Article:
Illegal fire-arm |

Illegal fire-arm

Gasoline prices are really getting high. Last week I topped off the tank of our SUV and I quit at $60 and could have put more in the tank. With the Russian/Ukranian war started, international unrest everywhere, coupled with federal policy against fossil fuels, I wonder where the top of fuel prices will be? And, I wonder what the political fallout from high fuel prices will be? Guess we’ll see in the midterm elections.


Which reminds me of a story about a farmer who stopped at his local gas station and fueled up his pickup. He accidentally spilled a little gas on his sleeve, but not a big problem becuz the weather wuz warm.

However, as he wuz going out of town headed home, he lit a cigarette and threw the match out the window. That wuz when he developed a bigger problem. His shirt sleeve arm accidentally caught on fire. Thinking fast, the farmer shoved it out the window — hoping to fan the fire out with the wind.

That didn’t work. It just made the flames get higher and hotter. As it happened, a sheriff deputy happened to be following the farmer out of town.

The deputy saw what wuz happening and immediately raced ahead of the farmer, siren blasting, pulled him over to the shoulder of the road.

You’re thinking the deputy put out the flaming shirt arm? Nope. He gave the farmer a ticket. What for you ask? Why illegal display of a “fire-arm,” of course.


A city businessman is traveling through the country on his way to his next sales meeting. It’s early evening during the winter as he drove into a small rural town and sees a sign for the Dew Drop In Tavern.

He’s going to spend the night locally, so the salesman decided to relax with a draft beer. So, he enters the tavern, takes a stool at the bar and orders a draft beer. As he is waiting to be served, he notices a lot of people sitting and visiting quietly at the tables in the establishment.

The bartender brings the salesman his beer and says, “That’ll be 25-cents.”

The salesman can’t believe his ears — draft beer for a quarter? So, he asks the barkeep, “If draft beer is a quarter, how much are mixed drinks.”

The barkeep says the mixed drinks are 50-cents.

Astounded, the salesman exclaims, “How in the world can you make money at those prices?”

The bartender explains that he had a very profitable farm implement bizness in the town, plus he’d sold all his farmland for a tidy sum that assured his easy retirement, so he needed a change and decided to open a bar and give something back to the people that helped him all those years.

The salesman looked around at all the people at the tables and asked the bartender, “Why aren’t they drinking at these unbelievable prices?”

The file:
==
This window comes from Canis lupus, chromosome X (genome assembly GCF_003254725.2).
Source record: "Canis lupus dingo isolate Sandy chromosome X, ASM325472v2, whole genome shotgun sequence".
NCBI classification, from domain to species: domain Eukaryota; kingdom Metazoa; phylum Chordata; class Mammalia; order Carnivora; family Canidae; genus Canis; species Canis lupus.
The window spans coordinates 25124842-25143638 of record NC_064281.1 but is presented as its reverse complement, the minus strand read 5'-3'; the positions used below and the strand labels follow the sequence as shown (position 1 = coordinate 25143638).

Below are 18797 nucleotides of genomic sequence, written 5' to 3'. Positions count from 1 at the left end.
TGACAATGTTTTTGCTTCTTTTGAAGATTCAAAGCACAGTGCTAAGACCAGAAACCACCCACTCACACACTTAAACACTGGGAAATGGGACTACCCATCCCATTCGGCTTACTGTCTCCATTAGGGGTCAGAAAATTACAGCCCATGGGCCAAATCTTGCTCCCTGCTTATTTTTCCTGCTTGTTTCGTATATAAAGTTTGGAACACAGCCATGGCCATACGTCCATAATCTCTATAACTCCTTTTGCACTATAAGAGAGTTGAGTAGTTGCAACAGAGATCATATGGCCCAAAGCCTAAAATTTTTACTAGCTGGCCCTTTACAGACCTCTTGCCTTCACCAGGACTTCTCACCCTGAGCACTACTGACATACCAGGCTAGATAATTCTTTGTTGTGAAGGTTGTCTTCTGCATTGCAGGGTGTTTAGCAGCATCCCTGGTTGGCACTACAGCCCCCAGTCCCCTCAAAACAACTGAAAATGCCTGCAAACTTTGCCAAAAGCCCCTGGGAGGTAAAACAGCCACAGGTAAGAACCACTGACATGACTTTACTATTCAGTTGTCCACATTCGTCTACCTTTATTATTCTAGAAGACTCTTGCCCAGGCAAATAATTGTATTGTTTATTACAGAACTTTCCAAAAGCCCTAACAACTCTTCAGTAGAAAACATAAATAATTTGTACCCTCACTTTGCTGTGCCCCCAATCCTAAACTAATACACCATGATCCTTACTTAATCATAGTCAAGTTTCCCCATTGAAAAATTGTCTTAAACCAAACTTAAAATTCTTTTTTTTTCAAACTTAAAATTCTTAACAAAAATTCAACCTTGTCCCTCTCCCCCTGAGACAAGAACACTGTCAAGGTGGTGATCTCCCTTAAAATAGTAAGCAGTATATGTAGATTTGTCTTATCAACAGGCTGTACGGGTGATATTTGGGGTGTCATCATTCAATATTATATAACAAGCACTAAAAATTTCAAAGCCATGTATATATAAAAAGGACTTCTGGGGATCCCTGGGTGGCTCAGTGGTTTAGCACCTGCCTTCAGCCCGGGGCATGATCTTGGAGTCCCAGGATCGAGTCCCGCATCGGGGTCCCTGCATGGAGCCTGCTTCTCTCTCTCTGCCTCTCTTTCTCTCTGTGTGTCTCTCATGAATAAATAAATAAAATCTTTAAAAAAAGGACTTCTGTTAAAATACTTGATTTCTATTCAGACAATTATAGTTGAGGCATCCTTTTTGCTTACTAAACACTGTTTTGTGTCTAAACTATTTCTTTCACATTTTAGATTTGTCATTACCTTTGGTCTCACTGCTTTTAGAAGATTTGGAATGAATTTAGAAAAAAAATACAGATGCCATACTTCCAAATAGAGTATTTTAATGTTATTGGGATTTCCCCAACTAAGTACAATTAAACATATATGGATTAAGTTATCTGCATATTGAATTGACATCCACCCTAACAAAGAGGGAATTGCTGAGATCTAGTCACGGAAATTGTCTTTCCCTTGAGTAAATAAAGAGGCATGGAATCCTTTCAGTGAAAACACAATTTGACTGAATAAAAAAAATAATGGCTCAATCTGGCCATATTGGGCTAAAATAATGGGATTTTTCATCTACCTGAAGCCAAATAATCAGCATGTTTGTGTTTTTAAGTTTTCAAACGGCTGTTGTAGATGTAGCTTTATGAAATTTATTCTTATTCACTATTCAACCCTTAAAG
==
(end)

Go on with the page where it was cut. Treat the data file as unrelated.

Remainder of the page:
The bartender told him, “Oh, they’re all farmers and ranchers waiting for Happy Hour prices to start.”


Computer snafus from hacking viruses seem to be happening more and more frequently. And, the computers of farmers and ranchers aren’t immune to expensive and nuisance viruses. In fact, such viruses are becoming commonplace.

I did a check on the internet search DuckDuckGo for “new aggie computer viruses” and here’s the results:

• The “Big Freeze Virus” — This ornery critter will affect your crop production records. After having entered all your planting data, weed control maps, and soil types, then just before harvest, your computer freezes up and all data is lost. The only cure is to “replant” ( re-enter your data) and start all over again.

• The” Sore Teat” virus — This little varmint affects cow-calf records. As soon as you enter the birth records of a calf, the main program “kicks off” the calf data and won’t let it attach to the records. The poor data then circulates among all the cow records, getting kicked off by each file. The only cure is to open an attachment file and physically reattach the calf data file to the cow records as many times as necessary.

• The “Hired Help” virus — This nuisance virus will attach itself to the Help section of your computer business program. This usually happened in the fall after all the farm work is done. The file then automatically makes exaggerated claims all winter on your screen as to it’s ability to do wonderful things. Just as the spring farm work season approaches, this virus will corrupt the Help section and quit your computer, leaving you to do all the work without any help.

• The “Scattered Tools” virus — This virus operates when anyone under 16 years of age, usually male, runs the computer. It attacks by scattering your Tools all over the hard drive. Whenever you need a tool, you have to search all the computer files to find the one you need. No cure, except, eventually, when the virus has little viruses of it’s own, it gets a just reward.


Flint Hills weather is so-o-o fickle. Yesterday was around 70 degrees. This morning it was 4 degrees. Yuk and br-r-r.

Words of wisdom for the week: “A successful doctor is one who can keep his patients alive long enough for nature to heal them.” Have a good ‘un.

Milo Yield

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